Computers are weak, you are strong. Since it's inception, the computer has been susceptible to viruses and other malicious software, but it's not the computer's fault -- we made them that way!
Now, there are fans of this operating system or that who will tell you their OS is different, but it is not. Any OS that gains enough market share/usage will be a target, and no matter how robust its security measures - so long as a human can click "yes", or a machine can say "yes" automatically, there will be malicious software.
That's not to say certain OS's are not more susceptible than others by default, and if that's the case, we all know that we should take steps to "harden" our security by keeping our programs up to date. We all know we should install a firewall, antimalware, and antivirus software.
But what else can we do?
1. Use multiple passwords
Yes, this has been said to death. Yes, you really need to do this! Here's something you may not know, though: The old password method, and the one still REQUIRED by many places, isn't as effective as we think it is. The old "UPPERCASElowercase$ymb0|s#numb3r5" eesh, what a mess! Here's a common version of that method: Passw0rd!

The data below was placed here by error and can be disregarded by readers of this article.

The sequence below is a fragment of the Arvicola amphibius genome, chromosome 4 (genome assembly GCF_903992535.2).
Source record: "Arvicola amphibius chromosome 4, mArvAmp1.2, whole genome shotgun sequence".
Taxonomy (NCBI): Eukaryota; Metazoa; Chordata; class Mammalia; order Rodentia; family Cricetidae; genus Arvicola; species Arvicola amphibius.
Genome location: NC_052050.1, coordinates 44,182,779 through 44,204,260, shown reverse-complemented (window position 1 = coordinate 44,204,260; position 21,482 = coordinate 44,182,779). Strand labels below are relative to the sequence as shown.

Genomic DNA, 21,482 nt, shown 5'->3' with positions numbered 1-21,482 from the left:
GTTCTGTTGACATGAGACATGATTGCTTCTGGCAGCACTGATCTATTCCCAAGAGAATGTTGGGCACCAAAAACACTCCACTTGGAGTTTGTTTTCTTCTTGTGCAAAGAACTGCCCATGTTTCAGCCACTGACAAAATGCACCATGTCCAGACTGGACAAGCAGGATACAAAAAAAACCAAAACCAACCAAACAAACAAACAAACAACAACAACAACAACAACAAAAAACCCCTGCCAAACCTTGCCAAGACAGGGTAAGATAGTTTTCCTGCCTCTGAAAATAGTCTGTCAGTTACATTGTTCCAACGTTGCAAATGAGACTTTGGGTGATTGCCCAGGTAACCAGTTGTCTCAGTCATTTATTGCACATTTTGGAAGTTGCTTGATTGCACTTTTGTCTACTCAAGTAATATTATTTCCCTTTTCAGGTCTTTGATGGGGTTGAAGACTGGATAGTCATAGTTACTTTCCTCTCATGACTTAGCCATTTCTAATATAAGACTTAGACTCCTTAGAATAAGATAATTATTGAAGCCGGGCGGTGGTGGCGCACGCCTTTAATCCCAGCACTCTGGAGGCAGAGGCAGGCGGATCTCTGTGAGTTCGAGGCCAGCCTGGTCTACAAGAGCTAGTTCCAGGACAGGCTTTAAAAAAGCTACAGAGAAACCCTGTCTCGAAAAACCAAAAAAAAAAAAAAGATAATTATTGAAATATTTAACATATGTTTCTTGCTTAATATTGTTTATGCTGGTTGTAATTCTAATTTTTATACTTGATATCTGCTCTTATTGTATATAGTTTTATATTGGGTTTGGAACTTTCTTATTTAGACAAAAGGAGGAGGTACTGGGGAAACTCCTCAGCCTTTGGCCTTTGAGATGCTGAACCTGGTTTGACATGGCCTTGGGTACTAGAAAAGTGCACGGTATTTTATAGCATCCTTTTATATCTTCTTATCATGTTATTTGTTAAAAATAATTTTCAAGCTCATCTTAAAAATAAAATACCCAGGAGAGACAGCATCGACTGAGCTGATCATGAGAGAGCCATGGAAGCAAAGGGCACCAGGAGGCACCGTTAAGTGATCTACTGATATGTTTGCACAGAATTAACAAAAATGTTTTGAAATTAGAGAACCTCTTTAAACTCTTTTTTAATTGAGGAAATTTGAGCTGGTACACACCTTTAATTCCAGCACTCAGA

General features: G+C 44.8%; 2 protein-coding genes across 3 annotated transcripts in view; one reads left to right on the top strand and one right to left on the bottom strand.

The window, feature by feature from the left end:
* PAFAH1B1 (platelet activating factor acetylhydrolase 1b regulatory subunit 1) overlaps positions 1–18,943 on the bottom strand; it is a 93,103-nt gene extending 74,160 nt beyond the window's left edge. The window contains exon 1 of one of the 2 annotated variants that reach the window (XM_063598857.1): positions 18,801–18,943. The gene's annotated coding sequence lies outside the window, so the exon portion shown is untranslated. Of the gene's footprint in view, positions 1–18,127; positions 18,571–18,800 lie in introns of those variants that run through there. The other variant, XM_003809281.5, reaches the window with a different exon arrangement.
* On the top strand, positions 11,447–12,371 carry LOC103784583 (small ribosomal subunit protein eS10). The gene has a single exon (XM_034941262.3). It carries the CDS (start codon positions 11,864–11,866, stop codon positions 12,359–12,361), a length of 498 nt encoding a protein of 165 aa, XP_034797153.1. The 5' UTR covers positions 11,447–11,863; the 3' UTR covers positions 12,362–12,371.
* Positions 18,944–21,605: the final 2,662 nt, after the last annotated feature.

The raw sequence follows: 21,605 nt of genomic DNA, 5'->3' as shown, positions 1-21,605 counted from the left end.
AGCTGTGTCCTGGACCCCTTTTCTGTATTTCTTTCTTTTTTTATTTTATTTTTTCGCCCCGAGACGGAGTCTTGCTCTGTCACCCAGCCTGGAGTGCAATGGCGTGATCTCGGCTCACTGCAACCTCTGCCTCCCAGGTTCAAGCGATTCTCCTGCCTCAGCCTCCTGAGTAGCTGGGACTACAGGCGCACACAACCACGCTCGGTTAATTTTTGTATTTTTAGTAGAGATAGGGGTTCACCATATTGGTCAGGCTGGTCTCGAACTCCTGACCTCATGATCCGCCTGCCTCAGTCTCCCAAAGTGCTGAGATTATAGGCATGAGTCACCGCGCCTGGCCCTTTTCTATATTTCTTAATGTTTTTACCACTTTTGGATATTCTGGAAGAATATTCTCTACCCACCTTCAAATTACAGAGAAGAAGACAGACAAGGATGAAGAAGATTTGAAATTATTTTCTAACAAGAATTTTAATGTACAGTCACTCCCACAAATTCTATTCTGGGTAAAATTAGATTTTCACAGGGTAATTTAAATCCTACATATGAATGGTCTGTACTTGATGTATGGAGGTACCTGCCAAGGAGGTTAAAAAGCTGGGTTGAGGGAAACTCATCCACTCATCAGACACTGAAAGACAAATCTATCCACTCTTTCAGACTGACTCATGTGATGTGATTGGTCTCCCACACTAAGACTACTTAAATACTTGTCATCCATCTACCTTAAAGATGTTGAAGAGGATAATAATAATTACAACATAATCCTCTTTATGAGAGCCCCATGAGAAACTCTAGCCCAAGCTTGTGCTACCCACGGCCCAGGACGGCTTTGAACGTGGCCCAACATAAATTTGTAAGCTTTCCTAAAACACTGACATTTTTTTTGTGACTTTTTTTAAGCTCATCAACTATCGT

Gimmie a break.
This xkcd comic (warning, nerd comic!) explains it best.
Instead, come up with a few passwords that are illogical four word groupings, but that you can easily remember. It doesn't even have to be upper/lower/numerical/symbol, but it can be! Here's an example: sillybiscutthundercar -- toss in capitals, numbers, and symbols as required.
2. Write down your passwords
Wait, WHAT!? Yes I knew that one would throw you for a loop. This is also advice you would be hard-pressed to find elsewhere on the net. But here's the thing, we need to work with our own behaviors, it's the only way any personal system can be successful.
So think about it. How often do you forget passwords and need to reset them? When you reset them, how often do you just end up using the one you can easily remember (aka the one you use for everything!).
Now, I'm not suggesting you write these on a sticky note and "hide" them under your keyboard or that desk drawer you're thinking about. No, instead, write them all down on a piece of paper and store them in your fireproof safe, or otherwise in a TRULY secure area. Next time you forget that password, you know right were to go to find it, and you wont end up in the vicious cycle of forgetting and resetting, which devolves quickly into Password123.
3. Browse thoughtfully
While traveling the internet we can end up in some pretty seedy areas. Sometimes we go there on purpose, sometimes we just take a wrong turn. Either way, we should come prepared! Many browsers have a "safety" features we find annoying and turn off. Turn those puppies back on if you expect trouble. Maybe turn on an ad-blocker (like Firefox's adblockplus), and turn off popups. But basically, if you're going to travel through hostile territory, bring protection, and tread carefully.
4. Don't be a pirate